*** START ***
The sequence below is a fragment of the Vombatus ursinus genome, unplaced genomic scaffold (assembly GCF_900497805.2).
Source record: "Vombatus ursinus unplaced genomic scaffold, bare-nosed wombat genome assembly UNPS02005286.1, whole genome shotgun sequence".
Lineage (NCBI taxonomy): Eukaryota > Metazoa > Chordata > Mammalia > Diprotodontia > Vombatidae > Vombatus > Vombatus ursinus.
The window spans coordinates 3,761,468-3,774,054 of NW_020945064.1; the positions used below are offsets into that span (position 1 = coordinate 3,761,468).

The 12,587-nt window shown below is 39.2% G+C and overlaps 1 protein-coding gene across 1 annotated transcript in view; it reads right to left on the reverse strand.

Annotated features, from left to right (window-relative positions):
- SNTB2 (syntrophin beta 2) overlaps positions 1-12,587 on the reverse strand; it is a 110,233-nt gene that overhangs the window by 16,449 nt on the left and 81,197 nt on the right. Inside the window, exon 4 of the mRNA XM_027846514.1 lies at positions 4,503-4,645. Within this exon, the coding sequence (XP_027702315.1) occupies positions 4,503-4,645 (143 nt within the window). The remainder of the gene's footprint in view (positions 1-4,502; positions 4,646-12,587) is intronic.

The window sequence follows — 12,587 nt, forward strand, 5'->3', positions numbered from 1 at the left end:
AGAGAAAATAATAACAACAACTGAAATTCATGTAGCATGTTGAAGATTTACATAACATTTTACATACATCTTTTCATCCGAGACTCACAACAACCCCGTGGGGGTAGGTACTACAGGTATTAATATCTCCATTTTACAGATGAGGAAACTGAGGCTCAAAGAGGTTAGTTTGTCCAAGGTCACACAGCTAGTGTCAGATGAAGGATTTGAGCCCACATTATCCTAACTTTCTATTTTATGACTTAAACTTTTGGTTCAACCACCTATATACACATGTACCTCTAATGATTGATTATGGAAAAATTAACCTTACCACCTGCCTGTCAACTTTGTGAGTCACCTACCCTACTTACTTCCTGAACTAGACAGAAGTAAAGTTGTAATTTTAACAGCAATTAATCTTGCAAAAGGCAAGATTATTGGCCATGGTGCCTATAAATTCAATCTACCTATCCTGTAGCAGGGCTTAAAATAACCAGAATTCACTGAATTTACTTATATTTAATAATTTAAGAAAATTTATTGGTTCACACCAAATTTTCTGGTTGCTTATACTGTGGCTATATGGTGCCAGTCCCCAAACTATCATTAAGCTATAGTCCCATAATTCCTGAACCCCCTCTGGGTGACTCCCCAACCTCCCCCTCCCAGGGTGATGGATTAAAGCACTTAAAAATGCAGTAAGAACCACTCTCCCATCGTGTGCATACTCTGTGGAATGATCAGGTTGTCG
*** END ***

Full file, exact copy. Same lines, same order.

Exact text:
The sequence below is a fragment of the Vombatus ursinus genome, unplaced genomic scaffold (assembly GCF_900497805.2).
Source record: "Vombatus ursinus unplaced genomic scaffold, bare-nosed wombat genome assembly UNPS02005286.1, whole genome shotgun sequence".
Lineage (NCBI taxonomy): Eukaryota > Metazoa > Chordata > Mammalia > Diprotodontia > Vombatidae > Vombatus > Vombatus ursinus.
The window spans coordinates 3,761,468-3,774,054 of NW_020945064.1; the positions used below are offsets into that span (position 1 = coordinate 3,761,468).

The 12,587-nt window shown below is 39.2% G+C and overlaps 1 protein-coding gene across 1 annotated transcript in view; it reads right to left on the reverse strand.

Annotated features, from left to right (window-relative positions):
- SNTB2 (syntrophin beta 2) overlaps positions 1-12,587 on the reverse strand; it is a 110,233-nt gene that overhangs the window by 16,449 nt on the left and 81,197 nt on the right. Inside the window, exon 4 of the mRNA XM_027846514.1 lies at positions 4,503-4,645. Within this exon, the coding sequence (XP_027702315.1) occupies positions 4,503-4,645 (143 nt within the window). The remainder of the gene's footprint in view (positions 1-4,502; positions 4,646-12,587) is intronic.

The window sequence follows — 12,587 nt, forward strand, 5'->3', positions numbered from 1 at the left end:
AGAGAAAATAATAACAACAACTGAAATTCATGTAGCATGTTGAAGATTTACATAACATTTTACATACATCTTTTCATCCGAGACTCACAACAACCCCGTGGGGGTAGGTACTACAGGTATTAATATCTCCATTTTACAGATGAGGAAACTGAGGCTCAAAGAGGTTAGTTTGTCCAAGGTCACACAGCTAGTGTCAGATGAAGGATTTGAGCCCACATTATCCTAACTTTCTATTTTATGACTTAAACTTTTGGTTCAACCACCTATATACACATGTACCTCTAATGATTGATTATGGAAAAATTAACCTTACCACCTGCCTGTCAACTTTGTGAGTCACCTACCCTACTTACTTCCTGAACTAGACAGAAGTAAAGTTGTAATTTTAACAGCAATTAATCTTGCAAAAGGCAAGATTATTGGCCATGGTGCCTATAAATTCAATCTACCTATCCTGTAGCAGGGCTTAAAATAACCAGAATTCACTGAATTTACTTATATTTAATAATTTAAGAAAATTTATTGGTTCACACCAAATTTTCTGGTTGCTTATACTGTGGCTATATGGTGCCAGTCCCCAAACTATCATTAAGCTATAGTCCCATAATTCCTGAACCCCCTCTGGGTGACTCCCCAACCTCCCCCTCCCAGGGTGATGGATTAAAGCACTTAAAAATGCAGTAAGAACCACTCTCCCATCGTGTGCATACTCTGTGGAATGATCAGGTTGTCG